"I think the prosecution has presented a very strong, almost compelling case," added Mueller. "The biggest payoff is in the abandonment of much of the scientific proof that would have been enormously distracting" to the jury.
Hartzler and his assistants chose to tell what is, in the view of the government, a fundamentally simple story. A story of a decorated veteran of the Persian Gulf War, already suspicious of his government who was transformed into a seething enemy of the state by the FBI's raid on the Branch Davidian religious sect near Waco, Tex., on April 19, 1993.
On the second anniversary of the assault, according to the government's case, McVeigh took his revenge against the "fascist tyrants" he held responsible. According to one prosecution witness, he hoped to ignite "a general uprising in America hopefully that would knock some people off the fence and urge them into taking action against the federal government." He chose the Murrah building, according to testimony, out of the mistaken belief it housed the federal law enforcement officials who ordered and carried out the Waco raid.
Among the 168 killed were 15 children crushed in the second-floor day-care center and another four who were in the building by happenstance.
Hartzler and his colleagues on the prosecution team let those closest to McVeigh tell his story. Key witnesses included a younger cousin who McVeigh sought to indoctrinate with "The Turner Diaries," a fictional account of a rebellion against an oppressive government that includes an eerily similar truck bomb attack on FBI headquarters; his sister and confidante, Jennifer McVeigh, who said her older brother told her of moving from the "propaganda stage" to the "action stage" and warned her that "something big was going to happen" that spring; Lori Fortier, the wife of one of McVeigh's closest friends, who reported how McVeigh outlined his plot to blow up the Murrah building -- an "easy target" he had cased in the winter of 1995 -- and finally, Lori's husband, Michael, the government's star witness, who told the jury that McVeigh was so intent on killing agents of the "evil empire" he was willing to drive the bomb truck through the front door of the Murrah building in a suicide mission.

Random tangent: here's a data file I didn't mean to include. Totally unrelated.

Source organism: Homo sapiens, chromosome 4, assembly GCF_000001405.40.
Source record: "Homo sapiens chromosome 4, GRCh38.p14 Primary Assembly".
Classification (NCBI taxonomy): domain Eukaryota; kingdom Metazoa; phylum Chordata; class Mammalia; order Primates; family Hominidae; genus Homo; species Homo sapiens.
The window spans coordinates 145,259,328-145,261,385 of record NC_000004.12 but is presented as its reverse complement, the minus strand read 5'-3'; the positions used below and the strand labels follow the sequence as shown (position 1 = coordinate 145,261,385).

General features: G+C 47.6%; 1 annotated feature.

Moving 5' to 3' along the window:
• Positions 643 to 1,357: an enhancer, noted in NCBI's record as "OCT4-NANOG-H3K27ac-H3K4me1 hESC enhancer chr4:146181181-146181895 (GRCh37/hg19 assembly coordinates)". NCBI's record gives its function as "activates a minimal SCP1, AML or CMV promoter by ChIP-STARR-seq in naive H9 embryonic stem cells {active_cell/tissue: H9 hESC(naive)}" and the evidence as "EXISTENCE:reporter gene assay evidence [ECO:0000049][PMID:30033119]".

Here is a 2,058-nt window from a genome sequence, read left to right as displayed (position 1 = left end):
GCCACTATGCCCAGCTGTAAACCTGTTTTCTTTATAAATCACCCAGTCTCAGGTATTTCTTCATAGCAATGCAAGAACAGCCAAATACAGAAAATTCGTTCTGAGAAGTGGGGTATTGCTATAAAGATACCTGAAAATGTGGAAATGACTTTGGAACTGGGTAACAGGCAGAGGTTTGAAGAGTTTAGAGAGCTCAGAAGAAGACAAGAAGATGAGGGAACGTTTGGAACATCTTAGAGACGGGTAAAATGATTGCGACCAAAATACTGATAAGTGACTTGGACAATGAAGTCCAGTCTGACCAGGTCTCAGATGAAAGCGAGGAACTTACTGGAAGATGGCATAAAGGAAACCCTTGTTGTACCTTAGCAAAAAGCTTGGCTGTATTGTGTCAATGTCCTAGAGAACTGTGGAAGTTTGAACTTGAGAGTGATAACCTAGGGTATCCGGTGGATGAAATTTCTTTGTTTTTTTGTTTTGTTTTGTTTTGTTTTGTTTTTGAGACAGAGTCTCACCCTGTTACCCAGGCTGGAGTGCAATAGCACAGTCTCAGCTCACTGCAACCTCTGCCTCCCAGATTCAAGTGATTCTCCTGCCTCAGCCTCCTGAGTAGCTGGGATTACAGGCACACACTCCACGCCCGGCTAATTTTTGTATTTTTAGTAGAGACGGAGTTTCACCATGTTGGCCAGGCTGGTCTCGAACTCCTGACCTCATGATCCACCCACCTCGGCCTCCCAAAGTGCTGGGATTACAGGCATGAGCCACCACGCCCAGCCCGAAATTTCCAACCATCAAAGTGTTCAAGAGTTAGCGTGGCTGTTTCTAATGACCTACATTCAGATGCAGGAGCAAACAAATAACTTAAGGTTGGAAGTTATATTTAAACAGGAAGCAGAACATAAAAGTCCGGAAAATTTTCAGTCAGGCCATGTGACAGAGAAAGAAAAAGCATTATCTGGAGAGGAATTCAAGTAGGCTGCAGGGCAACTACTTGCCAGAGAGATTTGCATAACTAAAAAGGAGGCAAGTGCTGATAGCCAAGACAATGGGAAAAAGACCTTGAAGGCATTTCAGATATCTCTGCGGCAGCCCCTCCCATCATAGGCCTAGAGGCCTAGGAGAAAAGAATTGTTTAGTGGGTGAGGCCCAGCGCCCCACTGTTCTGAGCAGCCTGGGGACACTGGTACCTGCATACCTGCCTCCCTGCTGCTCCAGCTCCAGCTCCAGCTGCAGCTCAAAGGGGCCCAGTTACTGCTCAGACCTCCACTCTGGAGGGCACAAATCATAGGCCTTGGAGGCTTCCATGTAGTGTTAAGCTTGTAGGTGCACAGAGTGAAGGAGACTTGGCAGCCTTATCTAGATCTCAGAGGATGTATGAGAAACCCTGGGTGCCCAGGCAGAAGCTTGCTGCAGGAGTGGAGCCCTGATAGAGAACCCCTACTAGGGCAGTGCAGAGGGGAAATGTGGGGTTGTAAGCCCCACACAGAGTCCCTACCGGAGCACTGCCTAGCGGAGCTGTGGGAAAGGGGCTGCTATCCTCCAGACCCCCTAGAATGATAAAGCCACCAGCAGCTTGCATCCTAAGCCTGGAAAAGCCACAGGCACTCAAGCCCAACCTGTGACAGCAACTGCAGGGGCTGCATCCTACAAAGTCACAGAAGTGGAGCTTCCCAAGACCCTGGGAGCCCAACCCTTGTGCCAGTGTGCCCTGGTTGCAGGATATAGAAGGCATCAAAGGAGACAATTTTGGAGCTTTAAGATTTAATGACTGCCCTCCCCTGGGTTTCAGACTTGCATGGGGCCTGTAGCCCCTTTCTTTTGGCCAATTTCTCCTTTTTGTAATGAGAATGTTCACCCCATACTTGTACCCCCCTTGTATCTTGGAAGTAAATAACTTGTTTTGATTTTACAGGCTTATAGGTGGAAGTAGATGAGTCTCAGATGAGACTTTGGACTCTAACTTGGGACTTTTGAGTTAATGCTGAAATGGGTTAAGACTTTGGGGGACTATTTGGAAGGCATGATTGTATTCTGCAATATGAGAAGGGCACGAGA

That story line was buttressed by the physical evidence and other testimony. McVeigh was identified as the person who used the fictitious name Robert Kling to rent the Ryder truck in Junction City, Kan. Lori Fortier told how she helped McVeigh make a phony driver's license in that name. The truck was identified by a number stamped into an axle propelled a block and a half by the blast. The key to the truck was found in an alley where Michael Fortier said McVeigh told him he planned to leave his car when the two men cased the building several months before the explosion.
Though no eyewitness placed McVeigh at the scene in the truck, a video camera captured the same size Ryder truck cruising toward the Murrah building moments before the explosion.
McVeigh's fingerprint was identified on a receipt for ammonium nitrate fertilizer allegedly purchased by his co-defendant, Terry L. Nichols, who will be tried later.
FBI witnesses said explosive residue was found on clothing and a set of earplugs taken from McVeigh after his arrest about 80 minutes after the explosion, 78 miles north of Oklahoma City.
With an adroit sense of pacing, prosecutors larded the 18 days of testimony with frequent emotional testimony from federal employees who survived the explosion and from the relatives of the dead victims. Their vivid stories -- of grievous wounds, of dramatic rescues, of frantically looking for babies in the wreckage, and of lives forever altered -- left jurors, spectators, lawyers and reporters in tears.
Staff writer Lois Romano contributed to this report.